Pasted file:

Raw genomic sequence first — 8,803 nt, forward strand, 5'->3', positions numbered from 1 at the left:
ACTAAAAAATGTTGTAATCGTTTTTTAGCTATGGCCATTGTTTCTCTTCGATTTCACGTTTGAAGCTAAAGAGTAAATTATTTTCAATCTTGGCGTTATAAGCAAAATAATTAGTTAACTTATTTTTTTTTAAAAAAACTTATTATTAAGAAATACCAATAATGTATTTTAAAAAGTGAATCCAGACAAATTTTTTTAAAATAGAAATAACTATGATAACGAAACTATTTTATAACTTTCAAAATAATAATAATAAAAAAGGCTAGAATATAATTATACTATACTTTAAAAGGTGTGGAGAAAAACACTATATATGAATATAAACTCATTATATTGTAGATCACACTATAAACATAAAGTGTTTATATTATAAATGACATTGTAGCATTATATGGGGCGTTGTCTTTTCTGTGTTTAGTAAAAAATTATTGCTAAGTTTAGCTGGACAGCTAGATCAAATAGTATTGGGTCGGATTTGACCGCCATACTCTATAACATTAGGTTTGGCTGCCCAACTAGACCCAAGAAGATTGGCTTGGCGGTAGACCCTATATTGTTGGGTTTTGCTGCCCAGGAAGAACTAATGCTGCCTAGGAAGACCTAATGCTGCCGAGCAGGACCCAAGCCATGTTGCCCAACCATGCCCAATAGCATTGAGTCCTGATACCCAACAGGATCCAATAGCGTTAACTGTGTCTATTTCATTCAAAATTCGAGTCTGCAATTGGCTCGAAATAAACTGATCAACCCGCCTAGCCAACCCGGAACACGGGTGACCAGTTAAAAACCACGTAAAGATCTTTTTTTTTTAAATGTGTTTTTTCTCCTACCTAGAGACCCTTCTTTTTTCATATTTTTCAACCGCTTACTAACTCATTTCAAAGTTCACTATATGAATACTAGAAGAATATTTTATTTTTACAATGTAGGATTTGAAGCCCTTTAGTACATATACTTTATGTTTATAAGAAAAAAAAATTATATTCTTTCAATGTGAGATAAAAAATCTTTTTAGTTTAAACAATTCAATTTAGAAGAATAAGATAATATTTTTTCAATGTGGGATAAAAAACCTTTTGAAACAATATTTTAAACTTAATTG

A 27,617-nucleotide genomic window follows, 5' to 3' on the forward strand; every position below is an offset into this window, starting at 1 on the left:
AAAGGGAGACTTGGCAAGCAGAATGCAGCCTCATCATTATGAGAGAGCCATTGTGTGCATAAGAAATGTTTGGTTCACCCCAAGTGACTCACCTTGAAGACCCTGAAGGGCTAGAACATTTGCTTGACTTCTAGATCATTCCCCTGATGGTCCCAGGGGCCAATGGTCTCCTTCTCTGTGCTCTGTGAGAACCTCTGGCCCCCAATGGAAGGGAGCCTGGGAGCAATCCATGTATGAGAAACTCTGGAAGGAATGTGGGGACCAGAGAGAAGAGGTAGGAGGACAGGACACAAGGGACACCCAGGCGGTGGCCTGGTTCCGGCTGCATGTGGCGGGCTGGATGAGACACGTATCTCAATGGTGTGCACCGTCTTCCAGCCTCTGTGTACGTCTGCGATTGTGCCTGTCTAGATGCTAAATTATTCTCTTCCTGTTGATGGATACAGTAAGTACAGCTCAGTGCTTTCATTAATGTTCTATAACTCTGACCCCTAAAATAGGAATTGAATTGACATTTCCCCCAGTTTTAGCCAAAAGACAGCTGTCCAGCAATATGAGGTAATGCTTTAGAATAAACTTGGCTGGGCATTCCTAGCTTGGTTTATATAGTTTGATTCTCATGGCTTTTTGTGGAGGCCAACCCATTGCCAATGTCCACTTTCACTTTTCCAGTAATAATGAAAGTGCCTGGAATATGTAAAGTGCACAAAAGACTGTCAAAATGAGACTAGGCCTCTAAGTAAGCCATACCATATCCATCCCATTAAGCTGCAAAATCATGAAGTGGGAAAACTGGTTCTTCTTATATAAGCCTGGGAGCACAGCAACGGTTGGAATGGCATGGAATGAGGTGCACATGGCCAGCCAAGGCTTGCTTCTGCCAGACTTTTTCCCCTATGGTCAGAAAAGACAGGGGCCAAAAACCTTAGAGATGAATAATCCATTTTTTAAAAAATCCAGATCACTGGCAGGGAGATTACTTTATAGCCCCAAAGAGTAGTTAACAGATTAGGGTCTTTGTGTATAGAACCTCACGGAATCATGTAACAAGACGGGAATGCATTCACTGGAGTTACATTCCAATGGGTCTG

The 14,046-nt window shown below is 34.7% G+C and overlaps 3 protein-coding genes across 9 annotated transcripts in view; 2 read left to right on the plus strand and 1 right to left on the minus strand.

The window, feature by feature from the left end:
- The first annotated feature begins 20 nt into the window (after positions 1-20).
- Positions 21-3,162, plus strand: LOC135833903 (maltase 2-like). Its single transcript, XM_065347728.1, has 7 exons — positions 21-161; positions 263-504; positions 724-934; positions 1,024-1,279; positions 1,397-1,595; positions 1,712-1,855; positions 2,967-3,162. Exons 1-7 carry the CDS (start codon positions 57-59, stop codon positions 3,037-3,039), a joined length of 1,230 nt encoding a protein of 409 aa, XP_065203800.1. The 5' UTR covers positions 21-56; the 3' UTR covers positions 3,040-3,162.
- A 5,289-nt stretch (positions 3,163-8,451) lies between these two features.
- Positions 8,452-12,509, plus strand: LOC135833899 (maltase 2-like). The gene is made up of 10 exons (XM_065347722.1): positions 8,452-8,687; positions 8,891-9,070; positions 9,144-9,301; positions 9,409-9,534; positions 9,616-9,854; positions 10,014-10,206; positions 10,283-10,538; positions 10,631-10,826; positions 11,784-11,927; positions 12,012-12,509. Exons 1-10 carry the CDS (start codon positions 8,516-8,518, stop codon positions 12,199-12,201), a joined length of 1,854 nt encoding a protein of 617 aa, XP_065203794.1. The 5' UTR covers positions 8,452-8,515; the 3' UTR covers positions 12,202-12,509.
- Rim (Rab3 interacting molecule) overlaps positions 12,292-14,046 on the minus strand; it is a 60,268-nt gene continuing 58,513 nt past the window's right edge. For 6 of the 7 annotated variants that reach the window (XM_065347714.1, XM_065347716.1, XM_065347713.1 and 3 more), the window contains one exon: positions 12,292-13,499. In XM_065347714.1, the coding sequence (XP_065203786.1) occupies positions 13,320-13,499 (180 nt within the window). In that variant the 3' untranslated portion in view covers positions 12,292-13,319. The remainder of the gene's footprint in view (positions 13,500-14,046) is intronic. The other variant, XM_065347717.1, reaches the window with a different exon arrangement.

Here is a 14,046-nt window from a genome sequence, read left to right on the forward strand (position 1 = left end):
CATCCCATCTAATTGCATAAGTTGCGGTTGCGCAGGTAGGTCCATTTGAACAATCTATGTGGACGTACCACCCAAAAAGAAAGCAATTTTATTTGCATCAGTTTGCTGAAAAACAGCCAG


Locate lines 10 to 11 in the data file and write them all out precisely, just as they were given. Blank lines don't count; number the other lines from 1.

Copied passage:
- Positions 8,452-12,509, plus strand: LOC135833899 (maltase 2-like). The gene is made up of 10 exons (XM_065347722.1): positions 8,452-8,687; positions 8,891-9,070; positions 9,144-9,301; positions 9,409-9,534; positions 9,616-9,854; positions 10,014-10,206; positions 10,283-10,538; positions 10,631-10,826; positions 11,784-11,927; positions 12,012-12,509. Exons 1-10 carry the CDS (start codon positions 8,516-8,518, stop codon positions 12,199-12,201), a joined length of 1,854 nt encoding a protein of 617 aa, XP_065203794.1. The 5' UTR covers positions 8,452-8,515; the 3' UTR covers positions 12,202-12,509.
- Rim (Rab3 interacting molecule) overlaps positions 12,292-14,046 on the minus strand; it is a 60,268-nt gene continuing 58,513 nt past the window's right edge. For 6 of the 7 annotated variants that reach the window (XM_065347714.1, XM_065347716.1, XM_065347713.1 and 3 more), the window contains one exon: positions 12,292-13,499. In XM_065347714.1, the coding sequence (XP_065203786.1) occupies positions 13,320-13,499 (180 nt within the window). In that variant the 3' untranslated portion in view covers positions 12,292-13,319. The remainder of the gene's footprint in view (positions 13,500-14,046) is intronic. The other variant, XM_065347717.1, reaches the window with a different exon arrangement.